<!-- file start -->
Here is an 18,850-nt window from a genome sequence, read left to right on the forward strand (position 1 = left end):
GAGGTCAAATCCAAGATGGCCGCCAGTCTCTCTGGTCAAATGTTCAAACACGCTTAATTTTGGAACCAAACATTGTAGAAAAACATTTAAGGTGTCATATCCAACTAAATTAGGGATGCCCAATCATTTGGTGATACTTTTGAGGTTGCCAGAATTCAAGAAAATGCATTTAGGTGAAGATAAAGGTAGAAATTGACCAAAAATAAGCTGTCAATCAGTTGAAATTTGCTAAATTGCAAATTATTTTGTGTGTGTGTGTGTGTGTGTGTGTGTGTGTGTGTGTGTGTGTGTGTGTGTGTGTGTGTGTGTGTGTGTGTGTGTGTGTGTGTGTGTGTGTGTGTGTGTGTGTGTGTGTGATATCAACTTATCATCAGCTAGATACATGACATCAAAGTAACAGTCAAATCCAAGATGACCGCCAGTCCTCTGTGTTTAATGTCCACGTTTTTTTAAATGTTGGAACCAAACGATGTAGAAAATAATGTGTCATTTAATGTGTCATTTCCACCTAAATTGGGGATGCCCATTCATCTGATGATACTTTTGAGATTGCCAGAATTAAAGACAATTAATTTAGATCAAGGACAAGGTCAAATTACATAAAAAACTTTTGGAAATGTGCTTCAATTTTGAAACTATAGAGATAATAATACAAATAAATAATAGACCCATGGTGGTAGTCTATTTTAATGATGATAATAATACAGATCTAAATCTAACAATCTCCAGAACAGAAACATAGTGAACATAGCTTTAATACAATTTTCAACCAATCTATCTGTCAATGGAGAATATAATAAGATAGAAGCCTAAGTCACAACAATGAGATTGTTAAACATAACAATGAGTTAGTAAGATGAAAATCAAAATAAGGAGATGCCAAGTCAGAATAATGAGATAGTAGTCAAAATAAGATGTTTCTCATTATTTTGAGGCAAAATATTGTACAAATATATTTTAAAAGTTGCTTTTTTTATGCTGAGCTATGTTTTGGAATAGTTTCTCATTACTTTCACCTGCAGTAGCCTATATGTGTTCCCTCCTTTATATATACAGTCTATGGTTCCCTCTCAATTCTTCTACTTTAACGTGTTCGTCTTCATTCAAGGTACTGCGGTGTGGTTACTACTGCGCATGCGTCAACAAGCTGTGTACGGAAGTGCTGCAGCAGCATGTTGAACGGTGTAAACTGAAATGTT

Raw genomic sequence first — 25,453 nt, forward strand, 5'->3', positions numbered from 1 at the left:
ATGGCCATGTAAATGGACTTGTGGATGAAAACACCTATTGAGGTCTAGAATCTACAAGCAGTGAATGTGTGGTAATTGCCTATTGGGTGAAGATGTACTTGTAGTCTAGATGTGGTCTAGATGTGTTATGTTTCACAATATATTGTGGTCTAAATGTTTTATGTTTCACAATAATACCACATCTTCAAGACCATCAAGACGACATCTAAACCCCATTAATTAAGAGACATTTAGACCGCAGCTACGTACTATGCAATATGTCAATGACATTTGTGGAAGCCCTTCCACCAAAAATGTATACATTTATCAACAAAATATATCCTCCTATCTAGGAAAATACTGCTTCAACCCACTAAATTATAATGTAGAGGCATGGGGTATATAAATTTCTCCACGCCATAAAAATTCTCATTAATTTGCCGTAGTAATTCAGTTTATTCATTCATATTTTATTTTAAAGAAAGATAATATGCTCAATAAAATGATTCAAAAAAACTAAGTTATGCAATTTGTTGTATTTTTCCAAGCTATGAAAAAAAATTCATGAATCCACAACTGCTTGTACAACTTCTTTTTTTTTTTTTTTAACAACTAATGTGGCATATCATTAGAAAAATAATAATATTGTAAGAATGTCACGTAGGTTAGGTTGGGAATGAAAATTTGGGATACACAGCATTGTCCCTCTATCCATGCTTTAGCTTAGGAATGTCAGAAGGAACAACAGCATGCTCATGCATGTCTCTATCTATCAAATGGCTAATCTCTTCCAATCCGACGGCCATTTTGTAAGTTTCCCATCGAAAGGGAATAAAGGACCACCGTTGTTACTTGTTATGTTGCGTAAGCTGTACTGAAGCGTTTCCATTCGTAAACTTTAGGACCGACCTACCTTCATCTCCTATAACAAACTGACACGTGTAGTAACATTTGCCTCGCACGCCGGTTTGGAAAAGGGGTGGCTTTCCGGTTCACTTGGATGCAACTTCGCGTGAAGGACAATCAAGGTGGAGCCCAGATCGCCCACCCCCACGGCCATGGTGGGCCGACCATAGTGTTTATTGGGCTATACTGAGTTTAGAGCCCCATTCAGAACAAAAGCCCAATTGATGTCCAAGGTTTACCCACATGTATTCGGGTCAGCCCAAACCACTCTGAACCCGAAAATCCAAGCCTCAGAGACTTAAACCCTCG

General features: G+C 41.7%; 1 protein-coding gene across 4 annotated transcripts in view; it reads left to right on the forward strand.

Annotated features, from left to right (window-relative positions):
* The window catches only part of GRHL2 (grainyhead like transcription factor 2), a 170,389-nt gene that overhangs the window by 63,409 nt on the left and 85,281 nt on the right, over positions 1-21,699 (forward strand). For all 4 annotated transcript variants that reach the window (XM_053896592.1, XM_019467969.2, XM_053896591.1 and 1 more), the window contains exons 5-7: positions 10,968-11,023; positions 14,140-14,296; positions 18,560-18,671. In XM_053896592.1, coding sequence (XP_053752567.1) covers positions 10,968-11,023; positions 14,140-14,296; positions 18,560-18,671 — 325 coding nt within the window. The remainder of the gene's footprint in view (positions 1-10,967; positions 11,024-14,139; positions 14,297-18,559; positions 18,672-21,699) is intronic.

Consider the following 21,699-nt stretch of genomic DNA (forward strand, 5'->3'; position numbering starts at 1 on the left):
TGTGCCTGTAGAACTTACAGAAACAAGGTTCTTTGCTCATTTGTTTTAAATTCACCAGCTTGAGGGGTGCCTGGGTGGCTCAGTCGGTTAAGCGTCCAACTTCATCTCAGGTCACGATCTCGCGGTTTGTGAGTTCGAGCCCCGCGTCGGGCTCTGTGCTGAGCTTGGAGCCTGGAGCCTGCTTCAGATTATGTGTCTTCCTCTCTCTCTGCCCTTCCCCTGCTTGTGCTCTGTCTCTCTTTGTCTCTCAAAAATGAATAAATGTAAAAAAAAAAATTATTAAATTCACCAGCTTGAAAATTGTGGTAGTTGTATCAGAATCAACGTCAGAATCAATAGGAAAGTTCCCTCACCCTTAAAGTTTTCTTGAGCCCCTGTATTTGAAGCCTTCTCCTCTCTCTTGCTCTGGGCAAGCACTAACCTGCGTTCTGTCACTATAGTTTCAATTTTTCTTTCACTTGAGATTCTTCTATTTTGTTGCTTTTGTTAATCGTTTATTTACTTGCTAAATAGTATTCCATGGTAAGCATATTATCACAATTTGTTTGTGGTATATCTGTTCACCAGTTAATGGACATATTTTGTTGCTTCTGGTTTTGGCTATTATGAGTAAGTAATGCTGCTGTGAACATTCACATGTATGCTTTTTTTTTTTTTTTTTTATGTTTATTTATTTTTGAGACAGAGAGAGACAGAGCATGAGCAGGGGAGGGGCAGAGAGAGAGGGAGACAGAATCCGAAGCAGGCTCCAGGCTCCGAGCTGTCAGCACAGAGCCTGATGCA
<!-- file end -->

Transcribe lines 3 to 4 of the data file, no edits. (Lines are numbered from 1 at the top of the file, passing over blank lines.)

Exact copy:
Raw genomic sequence first — 25,453 nt, forward strand, 5'->3', positions numbered from 1 at the left:
ATGGCCATGTAAATGGACTTGTGGATGAAAACACCTATTGAGGTCTAGAATCTACAAGCAGTGAATGTGTGGTAATTGCCTATTGGGTGAAGATGTACTTGTAGTCTAGATGTGGTCTAGATGTGTTATGTTTCACAATATATTGTGGTCTAAATGTTTTATGTTTCACAATAATACCACATCTTCAAGACCATCAAGACGACATCTAAACCCCATTAATTAAGAGACATTTAGACCGCAGCTACGTACTATGCAATATGTCAATGACATTTGTGGAAGCCCTTCCACCAAAAATGTATACATTTATCAACAAAATATATCCTCCTATCTAGGAAAATACTGCTTCAACCCACTAAATTATAATGTAGAGGCATGGGGTATATAAATTTCTCCACGCCATAAAAATTCTCATTAATTTGCCGTAGTAATTCAGTTTATTCATTCATATTTTATTTTAAAGAAAGATAATATGCTCAATAAAATGATTCAAAAAAACTAAGTTATGCAATTTGTTGTATTTTTCCAAGCTATGAAAAAAAATTCATGAATCCACAACTGCTTGTACAACTTCTTTTTTTTTTTTTTTAACAACTAATGTGGCATATCATTAGAAAAATAATAATATTGTAAGAATGTCACGTAGGTTAGGTTGGGAATGAAAATTTGGGATACACAGCATTGTCCCTCTATCCATGCTTTAGCTTAGGAATGTCAGAAGGAACAACAGCATGCTCATGCATGTCTCTATCTATCAAATGGCTAATCTCTTCCAATCCGACGGCCATTTTGTAAGTTTCCCATCGAAAGGGAATAAAGGACCACCGTTGTTACTTGTTATGTTGCGTAAGCTGTACTGAAGCGTTTCCATTCGTAAACTTTAGGACCGACCTACCTTCATCTCCTATAACAAACTGACACGTGTAGTAACATTTGCCTCGCACGCCGGTTTGGAAAAGGGGTGGCTTTCCGGTTCACTTGGATGCAACTTCGCGTGAAGGACAATCAAGGTGGAGCCCAGATCGCCCACCCCCACGGCCATGGTGGGCCGACCATAGTGTTTATTGGGCTATACTGAGTTTAGAGCCCCATTCAGAACAAAAGCCCAATTGATGTCCAAGGTTTACCCACATGTATTCGGGTCAGCCCAAACCACTCTGAACCCGAAAATCCAAGCCTCAGAGACTTAAACCCTCG